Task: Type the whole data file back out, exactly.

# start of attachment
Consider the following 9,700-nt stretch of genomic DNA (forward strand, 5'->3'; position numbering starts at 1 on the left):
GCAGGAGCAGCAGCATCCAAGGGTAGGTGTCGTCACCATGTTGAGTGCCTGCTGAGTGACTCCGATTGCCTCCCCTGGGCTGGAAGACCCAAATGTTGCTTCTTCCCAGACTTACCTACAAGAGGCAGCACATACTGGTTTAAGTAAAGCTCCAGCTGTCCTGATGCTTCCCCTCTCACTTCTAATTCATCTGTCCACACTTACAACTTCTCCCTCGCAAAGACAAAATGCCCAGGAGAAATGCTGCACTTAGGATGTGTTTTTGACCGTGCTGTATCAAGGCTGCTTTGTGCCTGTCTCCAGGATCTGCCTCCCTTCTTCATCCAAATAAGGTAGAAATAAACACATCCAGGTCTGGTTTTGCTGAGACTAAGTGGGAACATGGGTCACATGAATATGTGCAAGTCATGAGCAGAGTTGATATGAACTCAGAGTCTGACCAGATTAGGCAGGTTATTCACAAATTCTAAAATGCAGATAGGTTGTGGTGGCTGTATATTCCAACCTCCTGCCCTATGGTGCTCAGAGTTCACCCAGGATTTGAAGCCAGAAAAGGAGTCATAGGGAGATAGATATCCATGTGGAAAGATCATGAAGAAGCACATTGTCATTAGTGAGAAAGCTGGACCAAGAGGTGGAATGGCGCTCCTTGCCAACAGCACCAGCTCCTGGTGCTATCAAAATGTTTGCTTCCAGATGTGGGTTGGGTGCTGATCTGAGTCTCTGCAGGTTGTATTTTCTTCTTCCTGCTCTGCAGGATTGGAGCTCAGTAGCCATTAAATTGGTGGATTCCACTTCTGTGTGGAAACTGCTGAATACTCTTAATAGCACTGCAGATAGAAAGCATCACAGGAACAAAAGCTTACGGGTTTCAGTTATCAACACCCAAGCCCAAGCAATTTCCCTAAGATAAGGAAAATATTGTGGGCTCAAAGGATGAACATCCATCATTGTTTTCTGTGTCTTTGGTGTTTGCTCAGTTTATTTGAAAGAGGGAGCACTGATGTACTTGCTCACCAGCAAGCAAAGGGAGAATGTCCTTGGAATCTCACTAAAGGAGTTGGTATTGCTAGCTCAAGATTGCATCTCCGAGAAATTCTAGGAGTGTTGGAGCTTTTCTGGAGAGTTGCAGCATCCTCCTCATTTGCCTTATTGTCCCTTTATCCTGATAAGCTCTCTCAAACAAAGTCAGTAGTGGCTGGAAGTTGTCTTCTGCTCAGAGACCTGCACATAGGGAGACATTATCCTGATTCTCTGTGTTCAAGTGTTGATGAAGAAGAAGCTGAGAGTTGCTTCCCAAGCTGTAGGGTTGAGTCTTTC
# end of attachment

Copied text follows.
Consider the following 9,700-nt stretch of genomic DNA (forward strand, 5'->3'; position numbering starts at 1 on the left):
GCAGGAGCAGCAGCATCCAAGGGTAGGTGTCGTCACCATGTTGAGTGCCTGCTGAGTGACTCCGATTGCCTCCCCTGGGCTGGAAGACCCAAATGTTGCTTCTTCCCAGACTTACCTACAAGAGGCAGCACATACTGGTTTAAGTAAAGCTCCAGCTGTCCTGATGCTTCCCCTCTCACTTCTAATTCATCTGTCCACACTTACAACTTCTCCCTCGCAAAGACAAAATGCCCAGGAGAAATGCTGCACTTAGGATGTGTTTTTGACCGTGCTGTATCAAGGCTGCTTTGTGCCTGTCTCCAGGATCTGCCTCCCTTCTTCATCCAAATAAGGTAGAAATAAACACATCCAGGTCTGGTTTTGCTGAGACTAAGTGGGAACATGGGTCACATGAATATGTGCAAGTCATGAGCAGAGTTGATATGAACTCAGAGTCTGACCAGATTAGGCAGGTTATTCACAAATTCTAAAATGCAGATAGGTTGTGGTGGCTGTATATTCCAACCTCCTGCCCTATGGTGCTCAGAGTTCACCCAGGATTTGAAGCCAGAAAAGGAGTCATAGGGAGATAGATATCCATGTGGAAAGATCATGAAGAAGCACATTGTCATTAGTGAGAAAGCTGGACCAAGAGGTGGAATGGCGCTCCTTGCCAACAGCACCAGCTCCTGGTGCTATCAAAATGTTTGCTTCCAGATGTGGGTTGGGTGCTGATCTGAGTCTCTGCAGGTTGTATTTTCTTCTTCCTGCTCTGCAGGATTGGAGCTCAGTAGCCATTAAATTGGTGGATTCCACTTCTGTGTGGAAACTGCTGAATACTCTTAATAGCACTGCAGATAGAAAGCATCACAGGAACAAAAGCTTACGGGTTTCAGTTATCAACACCCAAGCCCAAGCAATTTCCCTAAGATAAGGAAAATATTGTGGGCTCAAAGGATGAACATCCATCATTGTTTTCTGTGTCTTTGGTGTTTGCTCAGTTTATTTGAAAGAGGGAGCACTGATGTACTTGCTCACCAGCAAGCAAAGGGAGAATGTCCTTGGAATCTCACTAAAGGAGTTGGTATTGCTAGCTCAAGATTGCATCTCCGAGAAATTCTAGGAGTGTTGGAGCTTTTCTGGAGAGTTGCAGCATCCTCCTCATTTGCCTTATTGTCCCTTTATCCTGATAAGCTCTCTCAAACAAAGTCAGTAGTGGCTGGAAGTTGTCTTCTGCTCAGAGACCTGCACATAGGGAGACATTATCCTGATTCTCTGTGTTCAAGTGTTGATGAAGAAGAAGCTGAGAGTTGCTTCCCAAGCTGTAGGGTTGAGTCTTTC